Syd Hadsell

Hercules

Not a breach of the public trust

Daniel Borenstein's Oct. 25 column in the Times on the BART wage package gives an unbalanced explanation of the settlement terms.

Yet again, Borenstein portrays the BART workers as greedy and damaging the public interest by forcing management to agree to a net wage increase of 11.7 percent over four years. But if we divide the 11.7 percent over four years of the contract, the average annual net wage increase is only 2.9 percent.

According to the Bureau of Labor Statistics, inflation has averaged 2.8 percent over the last three years in the San Francisco area. After compounding, the effective rate of inflation outpaces these wage increases. In other words, this settlement only leaves the BART workers treading water.

This settlement was hardly a breach of the public trust caused by the workers. It was a typical settlement of compromises.

Instead of always pointing the finger at people who are trying to maintain their standard of living, Borenstein might address the question of why it took the death of two workers to bring BART management back to the table to resolve the strike with the kind of a settlement that could have been achieved without a strike.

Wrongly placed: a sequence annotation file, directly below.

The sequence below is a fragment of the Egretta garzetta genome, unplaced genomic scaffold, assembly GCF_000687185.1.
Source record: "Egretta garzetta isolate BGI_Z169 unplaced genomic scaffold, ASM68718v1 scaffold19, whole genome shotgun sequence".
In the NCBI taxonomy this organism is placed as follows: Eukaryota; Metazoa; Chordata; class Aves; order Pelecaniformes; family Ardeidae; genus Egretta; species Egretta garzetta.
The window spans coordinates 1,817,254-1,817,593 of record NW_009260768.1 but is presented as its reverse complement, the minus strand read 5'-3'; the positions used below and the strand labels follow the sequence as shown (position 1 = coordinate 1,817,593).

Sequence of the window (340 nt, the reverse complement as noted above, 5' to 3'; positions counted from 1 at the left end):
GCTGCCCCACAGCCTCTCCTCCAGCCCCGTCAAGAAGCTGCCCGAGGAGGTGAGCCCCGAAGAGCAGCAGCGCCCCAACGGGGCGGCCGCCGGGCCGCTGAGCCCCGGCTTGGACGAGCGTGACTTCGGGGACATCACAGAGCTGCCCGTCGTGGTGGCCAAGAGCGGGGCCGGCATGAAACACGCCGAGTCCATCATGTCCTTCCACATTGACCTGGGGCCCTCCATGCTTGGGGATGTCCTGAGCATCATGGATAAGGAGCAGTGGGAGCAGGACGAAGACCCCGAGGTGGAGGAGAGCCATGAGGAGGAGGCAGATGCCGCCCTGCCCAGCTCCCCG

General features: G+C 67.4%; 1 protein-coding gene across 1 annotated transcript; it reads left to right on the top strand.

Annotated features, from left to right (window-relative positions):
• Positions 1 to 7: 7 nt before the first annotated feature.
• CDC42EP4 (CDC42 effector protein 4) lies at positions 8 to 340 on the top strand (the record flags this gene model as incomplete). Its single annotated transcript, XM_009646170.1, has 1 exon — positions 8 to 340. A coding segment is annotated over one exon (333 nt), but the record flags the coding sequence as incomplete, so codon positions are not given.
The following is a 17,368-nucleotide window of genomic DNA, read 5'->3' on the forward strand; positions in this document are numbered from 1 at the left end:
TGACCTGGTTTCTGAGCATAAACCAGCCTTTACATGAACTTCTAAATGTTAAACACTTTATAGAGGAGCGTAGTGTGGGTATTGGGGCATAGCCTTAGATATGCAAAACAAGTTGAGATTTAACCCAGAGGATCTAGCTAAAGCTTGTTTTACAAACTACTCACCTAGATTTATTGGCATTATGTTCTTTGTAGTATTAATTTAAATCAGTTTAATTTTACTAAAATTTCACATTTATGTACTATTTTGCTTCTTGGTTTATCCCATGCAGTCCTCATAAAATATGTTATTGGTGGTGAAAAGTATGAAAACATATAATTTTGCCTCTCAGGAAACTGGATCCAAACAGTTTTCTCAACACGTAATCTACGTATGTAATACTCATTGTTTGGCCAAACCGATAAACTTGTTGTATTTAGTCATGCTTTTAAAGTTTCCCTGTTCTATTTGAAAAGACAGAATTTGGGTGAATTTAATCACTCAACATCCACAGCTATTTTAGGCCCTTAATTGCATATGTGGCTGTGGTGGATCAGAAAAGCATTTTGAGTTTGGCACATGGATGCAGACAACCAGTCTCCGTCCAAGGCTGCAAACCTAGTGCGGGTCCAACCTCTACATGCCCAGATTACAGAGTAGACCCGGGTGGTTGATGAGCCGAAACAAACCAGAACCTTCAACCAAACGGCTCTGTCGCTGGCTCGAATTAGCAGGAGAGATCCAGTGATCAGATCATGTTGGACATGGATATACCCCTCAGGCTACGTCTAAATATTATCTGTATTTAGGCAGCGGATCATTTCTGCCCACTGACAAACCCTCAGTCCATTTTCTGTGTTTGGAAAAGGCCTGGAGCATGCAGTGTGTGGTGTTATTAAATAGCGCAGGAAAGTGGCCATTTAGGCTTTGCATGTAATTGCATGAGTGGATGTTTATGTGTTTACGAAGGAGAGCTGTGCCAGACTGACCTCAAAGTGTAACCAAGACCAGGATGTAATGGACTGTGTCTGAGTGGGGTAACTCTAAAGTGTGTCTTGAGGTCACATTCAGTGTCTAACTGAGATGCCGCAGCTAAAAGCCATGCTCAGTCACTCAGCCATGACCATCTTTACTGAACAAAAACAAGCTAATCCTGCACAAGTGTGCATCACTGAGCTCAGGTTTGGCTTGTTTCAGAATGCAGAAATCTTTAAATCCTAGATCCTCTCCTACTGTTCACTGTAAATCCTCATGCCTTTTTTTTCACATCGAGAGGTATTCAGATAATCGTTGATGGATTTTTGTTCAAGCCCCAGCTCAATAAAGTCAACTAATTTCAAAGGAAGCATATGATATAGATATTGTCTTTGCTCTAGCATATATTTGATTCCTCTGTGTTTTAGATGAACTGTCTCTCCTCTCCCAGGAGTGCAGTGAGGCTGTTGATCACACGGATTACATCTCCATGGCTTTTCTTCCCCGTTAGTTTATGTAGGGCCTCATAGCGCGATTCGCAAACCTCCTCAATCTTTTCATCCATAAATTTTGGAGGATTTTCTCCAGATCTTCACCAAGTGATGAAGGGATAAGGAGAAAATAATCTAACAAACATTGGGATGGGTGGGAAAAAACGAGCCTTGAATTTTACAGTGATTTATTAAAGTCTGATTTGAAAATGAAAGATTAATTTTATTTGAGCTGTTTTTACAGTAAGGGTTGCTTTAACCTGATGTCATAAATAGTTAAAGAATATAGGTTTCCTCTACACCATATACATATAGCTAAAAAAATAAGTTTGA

Hank Gehman

Berkeley

Clayton Valley Charter High

Regarding a recent letter on Clayton Valley Charter High School, Edith O. Valle-Riestra may not know that the school gets $100 more per student because it is a charter. This comes out of the money for other schools in the Mount Diablo School District.

The charter school does not incur the cost to educate students in its attendance area who require expensive special placement and services unless they apply to the school and are accepted. Therefore, the school has more money to spend.

Charters, unlike other schools, can decide how to spend without considering if it would be fair to all schools or what it would cost for all schools in the district. They can also get rid of the students who drag down scores and dump them on the school district.

We don't know whether this is done at Clayton Valley High because the Times is happy to parrot what the school officials say rather than investigate.

Ray Triana

Pleasant Hill

Don't obstruct affordable care

The Affordable Care Act, affectionately known as Obamacare, was the best President Obama and the Democrats could get passed.

It is certainly not perfect, but is desperately needed to improve a broken health care system in this country. If the tea party Republicans truly cared about the citizens of the United States, they would work to improve the law and aid in its implementation instead of working tirelessly to repeal or defund it.

It is disgusting that they've spent so much time and effort to work against a law that has been upheld by the Supreme Court and will be moving forward regardless of their efforts to stop it. Congress is supposed to work together to improve the lives of its citizens, which the GOP has lost sight of.

The Republicans are not afraid of the ACA failing, they are afraid it will work.

The GOP lost the 2008 and 2012 presidential elections and the ACA has been declared legal and is moving forward. Get over it!

Rob Waxman

Richmond